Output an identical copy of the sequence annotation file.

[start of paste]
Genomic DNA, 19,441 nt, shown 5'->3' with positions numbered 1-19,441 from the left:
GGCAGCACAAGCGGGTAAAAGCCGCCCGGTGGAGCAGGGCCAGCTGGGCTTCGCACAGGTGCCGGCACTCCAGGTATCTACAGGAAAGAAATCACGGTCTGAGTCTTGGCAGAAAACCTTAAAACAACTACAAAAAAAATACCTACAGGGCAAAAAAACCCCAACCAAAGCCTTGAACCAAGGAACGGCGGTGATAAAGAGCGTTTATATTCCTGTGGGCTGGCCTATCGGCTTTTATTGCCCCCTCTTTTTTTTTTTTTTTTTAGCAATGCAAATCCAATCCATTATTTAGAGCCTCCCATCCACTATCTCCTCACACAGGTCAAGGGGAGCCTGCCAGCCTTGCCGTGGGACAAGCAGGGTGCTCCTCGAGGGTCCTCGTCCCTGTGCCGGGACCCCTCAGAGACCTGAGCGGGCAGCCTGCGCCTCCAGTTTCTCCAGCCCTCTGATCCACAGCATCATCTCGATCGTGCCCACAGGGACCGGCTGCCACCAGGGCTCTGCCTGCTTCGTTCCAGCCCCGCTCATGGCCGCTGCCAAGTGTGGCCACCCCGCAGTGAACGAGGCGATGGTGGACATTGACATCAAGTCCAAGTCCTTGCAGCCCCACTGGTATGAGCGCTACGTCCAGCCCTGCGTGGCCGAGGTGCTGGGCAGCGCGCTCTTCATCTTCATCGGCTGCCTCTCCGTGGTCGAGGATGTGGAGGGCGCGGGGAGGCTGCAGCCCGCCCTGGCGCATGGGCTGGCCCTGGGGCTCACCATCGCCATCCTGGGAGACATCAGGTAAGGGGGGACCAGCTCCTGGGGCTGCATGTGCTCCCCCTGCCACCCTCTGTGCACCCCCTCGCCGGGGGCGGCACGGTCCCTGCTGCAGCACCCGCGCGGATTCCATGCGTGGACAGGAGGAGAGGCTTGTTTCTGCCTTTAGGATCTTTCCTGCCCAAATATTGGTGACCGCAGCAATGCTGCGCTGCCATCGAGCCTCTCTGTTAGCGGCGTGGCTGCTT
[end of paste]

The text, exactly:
Genomic DNA, 19,441 nt, shown 5'->3' with positions numbered 1-19,441 from the left:
GGCAGCACAAGCGGGTAAAAGCCGCCCGGTGGAGCAGGGCCAGCTGGGCTTCGCACAGGTGCCGGCACTCCAGGTATCTACAGGAAAGAAATCACGGTCTGAGTCTTGGCAGAAAACCTTAAAACAACTACAAAAAAAATACCTACAGGGCAAAAAAACCCCAACCAAAGCCTTGAACCAAGGAACGGCGGTGATAAAGAGCGTTTATATTCCTGTGGGCTGGCCTATCGGCTTTTATTGCCCCCTCTTTTTTTTTTTTTTTTTAGCAATGCAAATCCAATCCATTATTTAGAGCCTCCCATCCACTATCTCCTCACACAGGTCAAGGGGAGCCTGCCAGCCTTGCCGTGGGACAAGCAGGGTGCTCCTCGAGGGTCCTCGTCCCTGTGCCGGGACCCCTCAGAGACCTGAGCGGGCAGCCTGCGCCTCCAGTTTCTCCAGCCCTCTGATCCACAGCATCATCTCGATCGTGCCCACAGGGACCGGCTGCCACCAGGGCTCTGCCTGCTTCGTTCCAGCCCCGCTCATGGCCGCTGCCAAGTGTGGCCACCCCGCAGTGAACGAGGCGATGGTGGACATTGACATCAAGTCCAAGTCCTTGCAGCCCCACTGGTATGAGCGCTACGTCCAGCCCTGCGTGGCCGAGGTGCTGGGCAGCGCGCTCTTCATCTTCATCGGCTGCCTCTCCGTGGTCGAGGATGTGGAGGGCGCGGGGAGGCTGCAGCCCGCCCTGGCGCATGGGCTGGCCCTGGGGCTCACCATCGCCATCCTGGGAGACATCAGGTAAGGGGGGACCAGCTCCTGGGGCTGCATGTGCTCCCCCTGCCACCCTCTGTGCACCCCCTCGCCGGGGGCGGCACGGTCCCTGCTGCAGCACCCGCGCGGATTCCATGCGTGGACAGGAGGAGAGGCTTGTTTCTGCCTTTAGGATCTTTCCTGCCCAAATATTGGTGACCGCAGCAATGCTGCGCTGCCATCGAGCCTCTCTGTTAGCGGCGTGGCTGCTT